Importantly, the assessment of whether an act amounts to torture is relative, and depends on factors including the duration of the treatment, its physical or mental effects, and the age, sex, vulnerability and state of health of the victim.67

In international jurisprudence, any evidence obtained through torture has been held to be inadmissible in court, even if that evidence was obtained in another jurisdiction without the complicity of the local government authorities.68

What is the difference between torture and ‘cruel, inhuman or degrading treatment’?

In international human rights law there is a difference between conduct amounting to torture and conduct amounting to ‘cruel, inhuman or degrading treatment’.69

Although any form of ‘cruel, inhuman or degrading treatment’ will violate s. 10, the special stigma of torture attaches only to deliberate ill treatment causing very serious physical or mental pain or suffering. In other words, the threshold of severity for torture is extremely high.70 Conduct not meeting this threshold may, however, amount to ‘cruel, inhuman or degrading treatment’ and breach human rights.

In international human rights law, both types of conduct are absolute prohibitions. This means that they must not occur even in times of public emergency.

What is cruel, inhuman or degrading treatment or punishment?

No specific definitions of ‘cruel, inhuman or degrading’ treatment or punishment are present in either the ICCPR or the Torture Convention. However, the following principles have been established through international jurisprudence regarding the scope of this prohibition:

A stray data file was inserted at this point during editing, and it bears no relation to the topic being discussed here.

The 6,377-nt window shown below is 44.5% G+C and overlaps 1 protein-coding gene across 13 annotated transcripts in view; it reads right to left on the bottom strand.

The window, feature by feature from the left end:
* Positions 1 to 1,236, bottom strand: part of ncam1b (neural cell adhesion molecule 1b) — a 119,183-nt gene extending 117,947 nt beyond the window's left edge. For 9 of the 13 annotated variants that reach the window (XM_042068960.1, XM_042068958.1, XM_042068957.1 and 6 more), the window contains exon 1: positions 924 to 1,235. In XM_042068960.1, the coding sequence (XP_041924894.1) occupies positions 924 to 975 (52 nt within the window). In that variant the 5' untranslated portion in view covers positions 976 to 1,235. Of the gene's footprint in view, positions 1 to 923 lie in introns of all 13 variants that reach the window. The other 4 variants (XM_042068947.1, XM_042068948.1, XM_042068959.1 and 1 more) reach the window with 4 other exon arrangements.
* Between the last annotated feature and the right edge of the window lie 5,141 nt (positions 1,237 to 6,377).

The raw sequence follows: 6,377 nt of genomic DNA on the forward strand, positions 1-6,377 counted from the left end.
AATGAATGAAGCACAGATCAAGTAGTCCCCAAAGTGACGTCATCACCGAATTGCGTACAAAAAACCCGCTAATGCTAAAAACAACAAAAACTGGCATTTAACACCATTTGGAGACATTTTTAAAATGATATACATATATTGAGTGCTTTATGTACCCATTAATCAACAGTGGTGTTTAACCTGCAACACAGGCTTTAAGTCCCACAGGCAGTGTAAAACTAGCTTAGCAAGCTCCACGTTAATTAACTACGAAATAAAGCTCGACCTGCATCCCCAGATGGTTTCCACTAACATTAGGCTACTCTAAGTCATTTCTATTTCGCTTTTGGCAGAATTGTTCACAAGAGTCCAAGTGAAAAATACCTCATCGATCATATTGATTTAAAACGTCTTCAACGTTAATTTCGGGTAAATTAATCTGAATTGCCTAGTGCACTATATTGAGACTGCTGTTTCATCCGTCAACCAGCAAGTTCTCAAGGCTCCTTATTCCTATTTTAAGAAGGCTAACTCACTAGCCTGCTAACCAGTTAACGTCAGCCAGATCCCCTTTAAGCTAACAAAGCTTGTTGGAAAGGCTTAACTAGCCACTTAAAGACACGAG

• This prohibition is directed at less severe forms of ill treatment than acts amounting to torture.
  • Degrading treatment is treatment that humiliates or debases a person. In other words, it is treatment that shows a lack of respect for a person, or diminishes a person’s dignity and causes feelings of fear, anguish or inferiority capable of breaking a person’s moral and physical resistance.
  • Ill treatment may involve both physical and mental pain or suffering, however there is no specific requirement that severe pain be inflicted.71
  • It is not necessary for the harm to be intentionally inflicted.
  • To be within the scope of the prohibition, the harm must be carried out by a public official or other person acting in an official capacity; however, the purpose for which it was carried out is immaterial.

The assessment of whether an act amounts to ‘cruel, inhuman or degrading treatment’ or punishment is relative. The leading case from the EctHR is Ireland v. UK, in which the Court held:

‘ … ill treatment must attain a minimum level of severity if it is to fall within the scope of [the right]. The assessment of this minimum is, in the nature of things, relative; it depends on all the circumstances of the case, such as the duration of the treatment, its physical or mental effects and, in some cases, the sex, age, and state of health of the victim.’ 72